Jacques Chirac, 86, who molded the legacy of Charles de Gaulle into a personal power base that made him one of the dominant leaders of France across three decades and a vocal advocate of European unity, died Thursday. At his death, he was most remembered for his defiant stand against the U.S.-led war in Iraq, his ability to preside over a state in which power was divided between the left and the right — comity that is hardly imaginable today — and his championing the European Union.

Robert Hunter, 78, the man behind the poetic and mystical words for “Truckin,” “Friend of the Devil,” “Box of Rain,” “Uncle John’s Band,” “St. Stephen,” and many other Grateful Dead songs, died Monday at his Northern California home. Hunter released nearly a dozen albums of his own, co-wrote songs with Bob Dylan and published several volumes of poetry and two books translating the works of German poet Rainer Maria Rilke. Although proficient on a number of instruments, Hunter never appeared on stage during the group’s 30-year run that ended with the 1995 death of lead guitarist Jerry Garcia, his principal songwriting partner.

George Lardner Jr., 85, an investigative reporter at The Washington Post who won a 1993 Pulitzer Prize for a story about the murder of his daughter by an abusive former boyfriend and who covered the assassination of President John F. Kennedy, the civil-rights movement, the Watergate affair, bank malfeasance and assorted high-profile trials and scandals, died Sept. 21 after several strokes at a hospice center in Aldie, Virginia.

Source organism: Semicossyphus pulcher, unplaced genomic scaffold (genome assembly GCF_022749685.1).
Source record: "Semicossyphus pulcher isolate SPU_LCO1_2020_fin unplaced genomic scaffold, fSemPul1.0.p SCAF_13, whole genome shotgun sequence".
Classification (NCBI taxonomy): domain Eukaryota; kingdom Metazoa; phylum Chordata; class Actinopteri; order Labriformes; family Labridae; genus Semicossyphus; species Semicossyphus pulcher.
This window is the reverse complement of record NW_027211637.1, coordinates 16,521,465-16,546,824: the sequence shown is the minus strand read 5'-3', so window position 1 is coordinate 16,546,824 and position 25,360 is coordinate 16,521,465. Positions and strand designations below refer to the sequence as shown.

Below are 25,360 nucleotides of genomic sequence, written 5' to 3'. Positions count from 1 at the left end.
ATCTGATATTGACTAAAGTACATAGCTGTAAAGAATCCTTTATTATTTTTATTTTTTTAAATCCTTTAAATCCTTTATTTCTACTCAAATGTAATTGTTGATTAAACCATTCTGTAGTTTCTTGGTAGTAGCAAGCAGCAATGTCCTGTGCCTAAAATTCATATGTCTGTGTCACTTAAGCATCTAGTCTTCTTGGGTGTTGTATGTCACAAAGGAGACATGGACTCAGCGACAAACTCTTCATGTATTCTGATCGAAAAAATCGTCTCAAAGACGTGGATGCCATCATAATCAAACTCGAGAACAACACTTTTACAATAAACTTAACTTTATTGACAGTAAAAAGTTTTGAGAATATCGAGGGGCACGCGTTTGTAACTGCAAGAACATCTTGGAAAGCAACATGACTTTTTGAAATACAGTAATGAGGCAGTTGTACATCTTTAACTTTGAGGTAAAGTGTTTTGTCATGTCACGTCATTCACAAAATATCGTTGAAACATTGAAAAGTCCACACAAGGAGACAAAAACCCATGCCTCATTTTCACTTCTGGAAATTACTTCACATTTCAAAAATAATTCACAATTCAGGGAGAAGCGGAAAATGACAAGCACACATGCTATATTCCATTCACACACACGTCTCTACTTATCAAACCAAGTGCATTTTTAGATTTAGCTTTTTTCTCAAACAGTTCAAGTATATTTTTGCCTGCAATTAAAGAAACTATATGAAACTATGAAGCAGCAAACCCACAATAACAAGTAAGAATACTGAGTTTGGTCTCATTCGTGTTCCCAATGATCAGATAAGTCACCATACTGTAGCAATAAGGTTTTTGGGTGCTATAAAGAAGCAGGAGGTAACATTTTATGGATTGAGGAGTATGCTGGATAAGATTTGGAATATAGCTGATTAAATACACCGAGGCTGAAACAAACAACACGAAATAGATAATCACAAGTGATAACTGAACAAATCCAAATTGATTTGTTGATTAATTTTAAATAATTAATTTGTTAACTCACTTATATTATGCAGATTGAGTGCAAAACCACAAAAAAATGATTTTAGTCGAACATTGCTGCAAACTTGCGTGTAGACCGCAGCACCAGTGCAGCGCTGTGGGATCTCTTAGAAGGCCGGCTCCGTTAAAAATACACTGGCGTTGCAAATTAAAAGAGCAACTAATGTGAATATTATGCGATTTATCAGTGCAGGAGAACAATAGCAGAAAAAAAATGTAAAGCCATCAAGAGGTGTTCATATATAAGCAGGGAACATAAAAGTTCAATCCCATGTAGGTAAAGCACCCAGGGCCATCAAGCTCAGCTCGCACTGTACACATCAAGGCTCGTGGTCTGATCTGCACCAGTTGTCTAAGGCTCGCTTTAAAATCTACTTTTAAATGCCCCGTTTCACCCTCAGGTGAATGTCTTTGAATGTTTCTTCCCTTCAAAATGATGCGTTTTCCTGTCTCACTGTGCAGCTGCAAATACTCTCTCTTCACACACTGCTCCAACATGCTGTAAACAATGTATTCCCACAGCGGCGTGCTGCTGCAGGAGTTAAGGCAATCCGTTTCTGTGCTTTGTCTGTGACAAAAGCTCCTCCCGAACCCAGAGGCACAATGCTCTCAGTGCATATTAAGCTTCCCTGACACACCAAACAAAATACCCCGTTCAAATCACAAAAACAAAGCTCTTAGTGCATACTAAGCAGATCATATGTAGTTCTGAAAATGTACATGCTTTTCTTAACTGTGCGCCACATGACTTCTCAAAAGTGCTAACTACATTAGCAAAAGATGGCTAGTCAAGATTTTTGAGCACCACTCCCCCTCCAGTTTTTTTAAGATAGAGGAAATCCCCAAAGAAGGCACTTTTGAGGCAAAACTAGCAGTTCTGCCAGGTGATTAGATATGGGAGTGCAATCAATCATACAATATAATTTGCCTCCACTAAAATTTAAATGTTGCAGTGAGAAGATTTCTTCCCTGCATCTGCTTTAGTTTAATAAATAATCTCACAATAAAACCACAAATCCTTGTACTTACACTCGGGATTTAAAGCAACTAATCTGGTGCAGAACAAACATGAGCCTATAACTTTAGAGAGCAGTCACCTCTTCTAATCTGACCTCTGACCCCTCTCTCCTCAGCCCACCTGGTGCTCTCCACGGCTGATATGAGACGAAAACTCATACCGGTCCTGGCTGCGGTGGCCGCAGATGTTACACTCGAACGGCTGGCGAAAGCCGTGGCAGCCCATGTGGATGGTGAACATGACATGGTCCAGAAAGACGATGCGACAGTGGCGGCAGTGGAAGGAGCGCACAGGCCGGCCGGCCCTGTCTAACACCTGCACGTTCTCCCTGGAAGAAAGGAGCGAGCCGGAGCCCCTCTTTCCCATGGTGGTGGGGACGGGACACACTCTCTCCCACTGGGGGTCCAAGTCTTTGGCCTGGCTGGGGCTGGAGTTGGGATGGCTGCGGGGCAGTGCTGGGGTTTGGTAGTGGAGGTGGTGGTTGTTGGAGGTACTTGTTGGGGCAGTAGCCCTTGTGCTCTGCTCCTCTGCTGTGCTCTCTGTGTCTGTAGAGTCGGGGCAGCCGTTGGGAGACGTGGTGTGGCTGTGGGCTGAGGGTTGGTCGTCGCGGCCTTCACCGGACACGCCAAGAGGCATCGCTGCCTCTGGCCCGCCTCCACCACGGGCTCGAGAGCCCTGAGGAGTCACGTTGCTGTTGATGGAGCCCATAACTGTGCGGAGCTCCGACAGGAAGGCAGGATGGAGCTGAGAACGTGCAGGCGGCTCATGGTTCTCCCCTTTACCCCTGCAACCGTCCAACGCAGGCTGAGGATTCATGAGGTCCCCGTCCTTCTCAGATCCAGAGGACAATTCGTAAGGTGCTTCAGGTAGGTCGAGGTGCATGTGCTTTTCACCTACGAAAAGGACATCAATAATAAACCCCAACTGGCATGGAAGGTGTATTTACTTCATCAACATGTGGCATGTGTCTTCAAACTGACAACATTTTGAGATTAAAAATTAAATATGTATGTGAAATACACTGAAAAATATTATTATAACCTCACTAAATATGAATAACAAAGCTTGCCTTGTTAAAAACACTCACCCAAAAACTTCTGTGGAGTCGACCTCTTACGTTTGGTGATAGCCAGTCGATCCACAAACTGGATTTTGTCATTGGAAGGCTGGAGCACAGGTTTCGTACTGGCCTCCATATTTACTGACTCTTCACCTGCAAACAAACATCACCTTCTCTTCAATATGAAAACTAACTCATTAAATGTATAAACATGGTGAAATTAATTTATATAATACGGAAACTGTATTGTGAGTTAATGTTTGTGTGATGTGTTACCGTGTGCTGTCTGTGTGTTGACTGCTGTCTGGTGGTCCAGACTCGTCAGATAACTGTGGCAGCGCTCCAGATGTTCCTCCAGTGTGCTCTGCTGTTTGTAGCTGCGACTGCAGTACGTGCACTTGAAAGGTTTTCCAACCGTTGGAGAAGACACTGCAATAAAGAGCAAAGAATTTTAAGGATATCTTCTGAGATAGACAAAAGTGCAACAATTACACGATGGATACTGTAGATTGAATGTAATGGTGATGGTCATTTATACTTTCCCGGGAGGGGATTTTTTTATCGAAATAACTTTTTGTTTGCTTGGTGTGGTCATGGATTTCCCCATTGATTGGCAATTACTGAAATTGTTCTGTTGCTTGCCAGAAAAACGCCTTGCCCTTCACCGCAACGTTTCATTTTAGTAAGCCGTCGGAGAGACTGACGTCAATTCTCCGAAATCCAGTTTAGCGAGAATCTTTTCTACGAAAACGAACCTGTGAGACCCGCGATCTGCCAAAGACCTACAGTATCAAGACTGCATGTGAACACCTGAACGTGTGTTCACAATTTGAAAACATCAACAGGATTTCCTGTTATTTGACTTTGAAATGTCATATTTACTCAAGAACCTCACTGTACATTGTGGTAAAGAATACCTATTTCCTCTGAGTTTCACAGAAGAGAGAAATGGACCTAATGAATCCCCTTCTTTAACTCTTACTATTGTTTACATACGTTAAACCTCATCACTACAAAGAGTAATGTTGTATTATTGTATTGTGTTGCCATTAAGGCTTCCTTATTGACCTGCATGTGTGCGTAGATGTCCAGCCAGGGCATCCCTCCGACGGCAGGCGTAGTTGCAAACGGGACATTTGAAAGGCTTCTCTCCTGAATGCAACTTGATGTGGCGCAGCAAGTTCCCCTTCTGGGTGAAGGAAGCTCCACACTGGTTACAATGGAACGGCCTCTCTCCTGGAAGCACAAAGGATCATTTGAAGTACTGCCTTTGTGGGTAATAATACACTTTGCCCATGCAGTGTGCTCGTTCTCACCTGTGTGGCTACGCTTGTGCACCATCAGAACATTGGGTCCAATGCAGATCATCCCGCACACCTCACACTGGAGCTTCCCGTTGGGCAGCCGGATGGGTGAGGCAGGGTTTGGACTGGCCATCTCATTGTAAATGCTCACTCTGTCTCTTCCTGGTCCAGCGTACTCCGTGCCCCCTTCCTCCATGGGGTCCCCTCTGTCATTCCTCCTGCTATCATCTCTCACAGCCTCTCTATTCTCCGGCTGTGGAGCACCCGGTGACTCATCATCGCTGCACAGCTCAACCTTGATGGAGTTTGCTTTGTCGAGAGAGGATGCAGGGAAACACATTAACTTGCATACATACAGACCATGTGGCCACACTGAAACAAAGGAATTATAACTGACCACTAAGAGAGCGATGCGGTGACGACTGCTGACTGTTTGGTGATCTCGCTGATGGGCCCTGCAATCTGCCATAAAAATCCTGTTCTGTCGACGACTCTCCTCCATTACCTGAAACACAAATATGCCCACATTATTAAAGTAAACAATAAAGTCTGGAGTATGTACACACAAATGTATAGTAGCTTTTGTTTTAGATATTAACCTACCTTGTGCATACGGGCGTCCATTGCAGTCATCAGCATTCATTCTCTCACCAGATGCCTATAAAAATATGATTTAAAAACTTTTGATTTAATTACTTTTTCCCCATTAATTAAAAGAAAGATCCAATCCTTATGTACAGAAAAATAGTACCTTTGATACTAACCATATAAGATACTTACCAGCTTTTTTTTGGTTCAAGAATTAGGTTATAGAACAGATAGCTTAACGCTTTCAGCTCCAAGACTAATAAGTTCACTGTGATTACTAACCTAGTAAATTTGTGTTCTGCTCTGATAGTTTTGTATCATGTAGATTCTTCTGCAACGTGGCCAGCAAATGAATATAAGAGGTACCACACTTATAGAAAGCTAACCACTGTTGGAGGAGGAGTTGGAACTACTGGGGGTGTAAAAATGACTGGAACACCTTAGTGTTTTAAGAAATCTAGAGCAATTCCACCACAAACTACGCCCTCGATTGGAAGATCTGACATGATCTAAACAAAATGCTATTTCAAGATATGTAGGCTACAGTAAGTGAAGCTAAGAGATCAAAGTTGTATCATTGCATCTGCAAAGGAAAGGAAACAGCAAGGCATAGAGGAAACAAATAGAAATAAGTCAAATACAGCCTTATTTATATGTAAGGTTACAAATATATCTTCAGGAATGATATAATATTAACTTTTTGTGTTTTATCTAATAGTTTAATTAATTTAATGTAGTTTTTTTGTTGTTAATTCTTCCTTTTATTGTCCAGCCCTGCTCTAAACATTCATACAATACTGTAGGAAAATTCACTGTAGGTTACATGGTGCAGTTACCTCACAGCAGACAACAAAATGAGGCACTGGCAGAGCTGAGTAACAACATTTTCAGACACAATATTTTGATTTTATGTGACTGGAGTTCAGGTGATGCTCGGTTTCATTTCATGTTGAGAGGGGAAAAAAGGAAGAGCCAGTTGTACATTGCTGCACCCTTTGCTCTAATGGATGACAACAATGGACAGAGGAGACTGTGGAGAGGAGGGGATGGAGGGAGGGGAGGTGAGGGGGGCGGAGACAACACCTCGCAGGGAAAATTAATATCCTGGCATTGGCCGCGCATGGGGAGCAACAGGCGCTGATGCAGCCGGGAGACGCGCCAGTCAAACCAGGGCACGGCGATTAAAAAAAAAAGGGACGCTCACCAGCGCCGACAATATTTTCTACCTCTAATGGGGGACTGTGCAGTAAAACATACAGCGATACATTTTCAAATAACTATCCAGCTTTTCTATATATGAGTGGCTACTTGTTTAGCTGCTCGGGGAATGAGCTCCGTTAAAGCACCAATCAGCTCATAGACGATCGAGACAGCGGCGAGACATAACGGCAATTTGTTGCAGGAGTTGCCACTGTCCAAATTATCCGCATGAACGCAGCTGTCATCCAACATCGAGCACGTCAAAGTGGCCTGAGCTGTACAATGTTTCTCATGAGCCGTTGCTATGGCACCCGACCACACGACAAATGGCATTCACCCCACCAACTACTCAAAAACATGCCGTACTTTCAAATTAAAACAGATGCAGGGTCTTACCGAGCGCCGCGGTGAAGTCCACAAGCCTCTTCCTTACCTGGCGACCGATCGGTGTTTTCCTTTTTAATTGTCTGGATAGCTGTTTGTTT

Howard “Hopalong” Cassady, 85, the 1955 Heisman Trophy winner at Ohio State and running back for the Detroit Lions, died Friday in Tampa, Florida.

Cassady also played baseball at Ohio State and was a longtime coach in the New York Yankees organization. He was elected to the College Football Hall of Fame in 1979. When he left Ohio State, he held school records for career rushing yards, all-purpose yards and scoring.

Cassady, whose No. 40 jersey number was retired by Ohio State in 2001, was nicknamed “Hopalong” by local sports writers in his first game when he scored three touchdowns in a 33-13 win over Indiana and “hopped all over the field like the performing cowboy.” It was an ode to the movie actor Hopalong Cassidy, the cowboy star of the 1950s who would pose with the football star for a memorable photo at the 1955 Rose Bowl.

John Keenan, 99, the police official who led New York City’s manhunt for the Son of Sam killer and eventually took a case-solving confession from David Berkowitz, died of heart failure Sept. 19. He was the New York Police Department’s chief of detectives during the killings, which terrified the city in 1976 and 1977 as a gunman stalked his victims with a .44-caliber handgun, killing six and wounding seven others.

Anthony Mancinelli, 108, a dedicated barber who never stopped cutting hair — except to join the Army and serve in World War II — and in his 90s was recognized by Guinness World Records as the world’s oldest working barber, died on Sept. 19, at his home in New Windsor, N.Y.

Suzanne Whang, 56, actress, comedian and former host of HGTV’s “House Hunters,” died Sept. 17 after a long battle with breast cancer. She served as the host and narrator for “House Hunters” from 1999 to 2008. She also hosted the spinoff series “House Hunters International,” from 2006 to 2008.